The Unbearable Whiteness of Professionalism

The National Culinary Review leads its new issue with one of those entertaining, perplexing, annoying, and ultimately sympathetic Grumpy Old Man tirades that often grace the pages of highfalutin journals such as Cook’s Illustrated and The Art of Eating.

American Culinary Federation president John Kinsella has a very important message for his readers: If you’re a professional chef, you’d better be wearing a properly starched, toque-bedecked, clean, and above all white uniform … or else!

In the process of making his point, he tees off on chefs who wear black in 120-degree kitchens, chefs who cook in blue jeans, and chefs who keep less-than-spotless work environments. On one hand, the hippy-trippy American outlook suggests that as long as the food’s good, chefs should be able to wear whatever crazy get-ups they want—it’s a free country. And black will, with the exception of the white-linen Mark Twain–style suits, always be cooler than white.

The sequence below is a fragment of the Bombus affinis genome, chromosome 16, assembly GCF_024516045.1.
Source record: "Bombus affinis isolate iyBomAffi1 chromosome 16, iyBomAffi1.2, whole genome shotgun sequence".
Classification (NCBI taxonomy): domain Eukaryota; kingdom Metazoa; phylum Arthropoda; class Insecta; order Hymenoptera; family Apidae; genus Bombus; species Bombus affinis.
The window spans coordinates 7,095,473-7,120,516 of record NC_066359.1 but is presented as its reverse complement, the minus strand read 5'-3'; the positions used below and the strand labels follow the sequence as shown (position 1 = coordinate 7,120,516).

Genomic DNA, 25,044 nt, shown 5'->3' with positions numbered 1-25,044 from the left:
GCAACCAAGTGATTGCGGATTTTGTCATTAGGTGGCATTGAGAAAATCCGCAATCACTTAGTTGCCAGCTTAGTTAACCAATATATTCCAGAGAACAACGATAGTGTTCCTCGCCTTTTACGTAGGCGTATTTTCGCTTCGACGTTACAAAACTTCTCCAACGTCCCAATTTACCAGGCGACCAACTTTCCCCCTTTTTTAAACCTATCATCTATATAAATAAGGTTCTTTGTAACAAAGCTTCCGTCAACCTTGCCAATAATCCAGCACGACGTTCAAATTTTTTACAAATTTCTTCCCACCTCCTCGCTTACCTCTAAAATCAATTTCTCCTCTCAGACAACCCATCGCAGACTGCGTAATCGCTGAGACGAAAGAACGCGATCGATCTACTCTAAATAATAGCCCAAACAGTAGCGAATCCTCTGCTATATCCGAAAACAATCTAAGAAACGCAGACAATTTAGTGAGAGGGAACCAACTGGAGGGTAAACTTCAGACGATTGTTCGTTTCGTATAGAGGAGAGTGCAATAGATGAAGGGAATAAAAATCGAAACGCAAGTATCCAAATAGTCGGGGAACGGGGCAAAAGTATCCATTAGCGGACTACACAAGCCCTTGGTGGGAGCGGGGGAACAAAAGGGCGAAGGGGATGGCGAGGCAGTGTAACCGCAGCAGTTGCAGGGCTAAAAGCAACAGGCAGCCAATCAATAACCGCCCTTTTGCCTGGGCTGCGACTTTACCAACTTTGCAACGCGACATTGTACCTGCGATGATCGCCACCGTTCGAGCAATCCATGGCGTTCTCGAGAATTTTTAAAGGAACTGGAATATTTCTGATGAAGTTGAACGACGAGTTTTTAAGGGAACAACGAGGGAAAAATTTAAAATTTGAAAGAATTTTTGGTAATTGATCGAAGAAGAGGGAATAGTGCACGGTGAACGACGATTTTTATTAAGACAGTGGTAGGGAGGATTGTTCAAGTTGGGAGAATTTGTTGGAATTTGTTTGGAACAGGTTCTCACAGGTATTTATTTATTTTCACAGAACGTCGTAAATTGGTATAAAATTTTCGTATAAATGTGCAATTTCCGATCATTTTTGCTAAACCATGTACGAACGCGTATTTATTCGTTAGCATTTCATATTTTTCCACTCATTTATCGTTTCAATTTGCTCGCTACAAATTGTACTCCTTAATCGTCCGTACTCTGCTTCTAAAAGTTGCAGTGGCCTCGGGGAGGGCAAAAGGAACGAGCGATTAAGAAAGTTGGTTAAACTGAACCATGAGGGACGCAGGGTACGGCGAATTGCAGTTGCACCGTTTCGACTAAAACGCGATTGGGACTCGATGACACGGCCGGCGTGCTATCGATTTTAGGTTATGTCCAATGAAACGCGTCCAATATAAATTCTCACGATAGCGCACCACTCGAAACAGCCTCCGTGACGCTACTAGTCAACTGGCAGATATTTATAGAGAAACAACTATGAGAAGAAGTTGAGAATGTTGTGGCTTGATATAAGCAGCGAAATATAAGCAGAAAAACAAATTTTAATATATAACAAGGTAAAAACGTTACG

On the other hand, Kinsella kind of makes a good point, by invoking military dress codes: Discipline and consistency are driven from the ground up, by the details and by the composition of an overall A-game through lining up a hundred different molecules of excellence and deliberate order. A crisp, simple white uniform shows humility before the food and the diners, and the first step to becoming a master is being humbled by the enormousness of the task that lies before you.

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